After funding their studies and awarding them degrees, America forces some 50,000 highly educated foreign-born workers out of the country each year. This is because of stringent caps on temporary and permanent employment visas that were put in place 45 years ago, in the case of the temporary visas, and 20 years ago, in the case of the permanent visas. These policies need to be brought into the 21st century if America is to remain competitive.
Meanwhile, other developed countries are welcoming foreign-born talent. Canada, Australia and the UK, for example, provide more than 60 percent of their annual permanent visas on an employment basis. The United States: a mere 15 percent.
The U.S. can’t sustain such a brain drain, especially since international students seem to have more interest than U.S. students in the kinds of degrees the economy requires – in advanced science, technology, engineering, and mathematics, the so-called STEM fields.
The International Institute of Education reported a 16 percent increase in the number of international students studying the STEM disciplines in the United States during the past academic year, 2011-12. During the period 2002-2006, the number of foreign-born students receiving science and engineering doctorates from U.S. universities increased 44 percent, six times the rate for U.S. citizens.
Graduate students in STEM fields mostly finance their education through research assistantships, teaching assistantships and grants – which are often funded by the federal government. In 2009, for example, 40 percent of STEM doctorate recipients were international. Almost all of them depended on assistantships and grants. Federal funding for such programs in 2009 came to $811 million.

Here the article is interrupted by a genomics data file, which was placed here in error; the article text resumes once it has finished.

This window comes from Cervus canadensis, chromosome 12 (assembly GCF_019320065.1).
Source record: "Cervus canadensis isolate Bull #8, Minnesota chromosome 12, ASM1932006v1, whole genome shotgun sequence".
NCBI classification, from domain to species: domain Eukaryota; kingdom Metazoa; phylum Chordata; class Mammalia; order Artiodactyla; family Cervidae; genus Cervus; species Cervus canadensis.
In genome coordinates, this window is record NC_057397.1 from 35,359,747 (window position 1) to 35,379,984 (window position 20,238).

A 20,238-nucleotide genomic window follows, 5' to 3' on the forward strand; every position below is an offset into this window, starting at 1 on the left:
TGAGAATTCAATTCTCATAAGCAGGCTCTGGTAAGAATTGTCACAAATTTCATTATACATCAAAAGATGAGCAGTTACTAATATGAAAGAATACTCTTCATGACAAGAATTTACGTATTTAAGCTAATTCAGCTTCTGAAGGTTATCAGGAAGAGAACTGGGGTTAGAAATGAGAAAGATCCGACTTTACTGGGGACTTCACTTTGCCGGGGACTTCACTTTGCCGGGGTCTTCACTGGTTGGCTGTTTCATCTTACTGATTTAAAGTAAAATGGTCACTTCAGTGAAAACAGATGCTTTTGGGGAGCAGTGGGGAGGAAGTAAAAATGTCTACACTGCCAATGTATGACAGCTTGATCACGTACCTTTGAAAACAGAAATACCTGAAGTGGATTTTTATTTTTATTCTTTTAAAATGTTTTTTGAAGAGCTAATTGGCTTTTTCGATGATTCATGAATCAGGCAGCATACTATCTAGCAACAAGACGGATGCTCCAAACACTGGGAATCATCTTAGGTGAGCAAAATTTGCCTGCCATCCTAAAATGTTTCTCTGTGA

The investment is worth it. According to a report by the American Enterprise Institute and Partnership for a New American Economy, 76 percent of the patents awarded to applicants at the top 10 patent-generating U.S. universities in 2011 had foreign-born inventors. Of these patents, 99 percent were in STEM fields.
That’s not the only benefit. Each foreign-born, advanced degree graduate working in a STEM field creates, on average, 2.62 American jobs. Indeed, between 1995 and 2005 foreign-born STEM workers founded half of the firms in Silicon Valley.
Despite their contributions to the U.S. economy, it is difficult for many STEM graduates to stay in America. The reason is U.S. immigration policy.
STEM graduates can stay in the United States for up to 29 months after they graduate for what the government calls Optional Practical Training. Afterwards, they must petition for one of the 65,000 standard employment (H-1B) visas or one of the 20,000 visas for advance degree holders made available each year to all international students regardless of graduate fields.
This year, petitions for H-1B visas reached the limit within two months.
If attained, an H-1B visa is valid for three years, with a possible six-year extension. Next, one must gain an employment-based green card, issued to 140,000 workers annually from all industries, STEM workers included.
Not all foreign-born students are top flight, of course, but it’s obvious that valuable talent is leaving America’s shores for countries offering more-attractive opportunities. One Chinese program, for example, gives Chinese scientists who return home free housing, a bonus of 1 million yuan (or $157,000) and prestigious academic titles.
American businesses understand the need for reform. Venture Capitalist John Doer suggests we “staple a green card to the diploma of anyone that graduates with a degree in the physical sciences or engineering in the U.S.” The late Steve Jobs, founder of Apple, had urged the United States to offer a visa to any foreign student who earned an engineering degree from a U.S. university.
U.S. taxpayers are investing heavily in international students – particularly those in the STEM fields. It would make sense to invest in their retention as well, so the United States can reap the benefits of their talents and future economic contributions. To do this, immigration policy needs to be reformed.